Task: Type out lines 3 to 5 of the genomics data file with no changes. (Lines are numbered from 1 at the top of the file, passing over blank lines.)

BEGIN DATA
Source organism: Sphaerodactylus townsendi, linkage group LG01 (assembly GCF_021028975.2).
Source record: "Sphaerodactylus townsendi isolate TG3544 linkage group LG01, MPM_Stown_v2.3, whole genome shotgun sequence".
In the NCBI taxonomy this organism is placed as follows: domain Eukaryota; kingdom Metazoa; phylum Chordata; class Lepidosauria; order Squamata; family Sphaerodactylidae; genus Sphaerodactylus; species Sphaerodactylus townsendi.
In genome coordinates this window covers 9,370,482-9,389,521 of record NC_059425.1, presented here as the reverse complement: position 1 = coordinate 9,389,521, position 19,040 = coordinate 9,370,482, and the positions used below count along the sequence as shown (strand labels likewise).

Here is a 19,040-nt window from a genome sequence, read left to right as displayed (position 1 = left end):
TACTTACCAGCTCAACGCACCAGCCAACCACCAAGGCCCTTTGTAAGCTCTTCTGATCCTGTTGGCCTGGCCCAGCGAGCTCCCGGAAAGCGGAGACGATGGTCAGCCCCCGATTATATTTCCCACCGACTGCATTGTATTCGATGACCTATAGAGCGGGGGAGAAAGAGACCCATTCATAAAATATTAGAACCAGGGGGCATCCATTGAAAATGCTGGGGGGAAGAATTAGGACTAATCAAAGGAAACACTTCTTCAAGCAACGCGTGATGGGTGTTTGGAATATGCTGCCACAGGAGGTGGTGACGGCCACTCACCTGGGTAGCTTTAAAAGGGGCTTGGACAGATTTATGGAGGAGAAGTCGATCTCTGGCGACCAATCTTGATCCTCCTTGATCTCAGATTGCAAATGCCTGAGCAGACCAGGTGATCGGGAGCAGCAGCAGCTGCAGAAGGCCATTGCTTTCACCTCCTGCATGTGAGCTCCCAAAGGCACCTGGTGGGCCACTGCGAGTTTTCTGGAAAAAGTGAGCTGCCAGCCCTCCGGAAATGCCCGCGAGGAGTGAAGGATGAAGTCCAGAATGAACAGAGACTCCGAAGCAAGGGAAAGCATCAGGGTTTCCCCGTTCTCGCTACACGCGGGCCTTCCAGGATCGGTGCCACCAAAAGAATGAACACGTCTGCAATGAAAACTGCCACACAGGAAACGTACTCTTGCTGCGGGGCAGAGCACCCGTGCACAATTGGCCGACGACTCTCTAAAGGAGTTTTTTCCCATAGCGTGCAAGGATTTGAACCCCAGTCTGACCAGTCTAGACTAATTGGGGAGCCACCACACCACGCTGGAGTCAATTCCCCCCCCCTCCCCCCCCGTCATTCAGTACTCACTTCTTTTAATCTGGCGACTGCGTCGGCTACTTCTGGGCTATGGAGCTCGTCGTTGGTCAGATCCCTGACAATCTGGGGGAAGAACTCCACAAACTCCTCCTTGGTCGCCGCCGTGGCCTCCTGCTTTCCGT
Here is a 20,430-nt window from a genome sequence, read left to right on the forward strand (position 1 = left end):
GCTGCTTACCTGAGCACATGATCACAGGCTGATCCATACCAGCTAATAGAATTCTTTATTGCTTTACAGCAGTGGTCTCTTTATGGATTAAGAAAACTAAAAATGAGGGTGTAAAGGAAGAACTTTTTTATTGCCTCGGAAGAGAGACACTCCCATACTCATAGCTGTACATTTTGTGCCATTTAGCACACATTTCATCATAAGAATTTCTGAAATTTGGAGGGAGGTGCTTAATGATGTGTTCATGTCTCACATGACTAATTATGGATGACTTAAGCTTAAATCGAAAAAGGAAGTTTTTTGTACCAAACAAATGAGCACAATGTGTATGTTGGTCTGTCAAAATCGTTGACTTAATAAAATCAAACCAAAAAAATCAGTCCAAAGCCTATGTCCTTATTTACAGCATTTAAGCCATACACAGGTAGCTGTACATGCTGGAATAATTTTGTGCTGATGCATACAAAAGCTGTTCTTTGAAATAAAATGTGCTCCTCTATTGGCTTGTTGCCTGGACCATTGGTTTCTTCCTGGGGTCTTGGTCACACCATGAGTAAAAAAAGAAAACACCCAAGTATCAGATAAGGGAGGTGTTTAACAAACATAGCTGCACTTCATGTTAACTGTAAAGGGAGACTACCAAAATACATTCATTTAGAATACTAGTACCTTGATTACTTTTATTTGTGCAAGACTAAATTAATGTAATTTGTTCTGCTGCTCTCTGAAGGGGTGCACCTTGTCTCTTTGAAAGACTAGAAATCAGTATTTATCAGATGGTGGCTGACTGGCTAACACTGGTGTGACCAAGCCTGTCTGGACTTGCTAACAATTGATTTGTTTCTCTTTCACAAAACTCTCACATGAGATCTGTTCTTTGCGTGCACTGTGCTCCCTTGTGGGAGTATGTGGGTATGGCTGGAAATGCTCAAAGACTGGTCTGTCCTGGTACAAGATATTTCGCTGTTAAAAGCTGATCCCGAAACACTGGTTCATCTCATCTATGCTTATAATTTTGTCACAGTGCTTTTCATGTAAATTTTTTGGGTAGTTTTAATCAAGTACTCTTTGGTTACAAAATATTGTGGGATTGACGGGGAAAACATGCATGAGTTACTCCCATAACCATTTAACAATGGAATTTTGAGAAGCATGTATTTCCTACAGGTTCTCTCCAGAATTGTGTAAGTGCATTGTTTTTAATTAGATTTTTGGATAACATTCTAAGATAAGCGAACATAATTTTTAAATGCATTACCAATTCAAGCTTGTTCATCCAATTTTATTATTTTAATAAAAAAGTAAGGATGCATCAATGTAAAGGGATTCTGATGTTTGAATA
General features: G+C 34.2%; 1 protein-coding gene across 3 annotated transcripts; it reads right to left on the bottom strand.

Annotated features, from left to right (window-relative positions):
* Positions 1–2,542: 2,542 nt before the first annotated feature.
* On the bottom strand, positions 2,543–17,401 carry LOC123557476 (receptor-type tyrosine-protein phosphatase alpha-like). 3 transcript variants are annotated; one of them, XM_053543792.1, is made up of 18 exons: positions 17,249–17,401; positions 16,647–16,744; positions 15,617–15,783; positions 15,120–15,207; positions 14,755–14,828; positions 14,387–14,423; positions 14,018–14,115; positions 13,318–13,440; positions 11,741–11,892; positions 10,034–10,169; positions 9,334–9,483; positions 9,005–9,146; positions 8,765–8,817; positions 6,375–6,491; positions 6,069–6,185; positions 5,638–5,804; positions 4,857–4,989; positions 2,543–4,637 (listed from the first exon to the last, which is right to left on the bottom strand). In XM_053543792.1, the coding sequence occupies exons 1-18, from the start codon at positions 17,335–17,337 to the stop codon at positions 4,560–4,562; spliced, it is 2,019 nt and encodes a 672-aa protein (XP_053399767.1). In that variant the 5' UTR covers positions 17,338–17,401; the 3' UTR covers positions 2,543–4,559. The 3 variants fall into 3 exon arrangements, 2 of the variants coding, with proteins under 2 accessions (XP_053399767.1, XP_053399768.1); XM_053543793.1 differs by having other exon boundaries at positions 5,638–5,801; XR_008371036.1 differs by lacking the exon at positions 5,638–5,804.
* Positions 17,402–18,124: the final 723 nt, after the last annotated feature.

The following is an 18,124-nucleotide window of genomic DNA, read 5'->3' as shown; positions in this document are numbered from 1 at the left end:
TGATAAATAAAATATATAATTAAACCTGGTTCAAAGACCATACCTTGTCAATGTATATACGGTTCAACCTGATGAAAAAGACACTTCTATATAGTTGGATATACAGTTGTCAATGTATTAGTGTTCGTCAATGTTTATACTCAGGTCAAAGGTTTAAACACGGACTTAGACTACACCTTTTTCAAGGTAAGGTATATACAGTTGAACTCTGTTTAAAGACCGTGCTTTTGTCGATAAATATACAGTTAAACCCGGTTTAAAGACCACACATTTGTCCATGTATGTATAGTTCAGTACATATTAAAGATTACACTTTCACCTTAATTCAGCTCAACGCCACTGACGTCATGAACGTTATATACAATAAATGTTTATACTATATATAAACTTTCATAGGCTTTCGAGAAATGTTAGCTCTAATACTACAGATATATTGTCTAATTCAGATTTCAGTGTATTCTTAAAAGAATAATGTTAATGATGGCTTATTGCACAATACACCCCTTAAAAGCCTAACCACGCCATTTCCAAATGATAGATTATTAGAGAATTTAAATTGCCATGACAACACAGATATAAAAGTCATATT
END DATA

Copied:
In the NCBI taxonomy this organism is placed as follows: domain Eukaryota; kingdom Metazoa; phylum Chordata; class Lepidosauria; order Squamata; family Sphaerodactylidae; genus Sphaerodactylus; species Sphaerodactylus townsendi.
In genome coordinates this window covers 9,370,482-9,389,521 of record NC_059425.1, presented here as the reverse complement: position 1 = coordinate 9,389,521, position 19,040 = coordinate 9,370,482, and the positions used below count along the sequence as shown (strand labels likewise).

Here is a 19,040-nt window from a genome sequence, read left to right as displayed (position 1 = left end):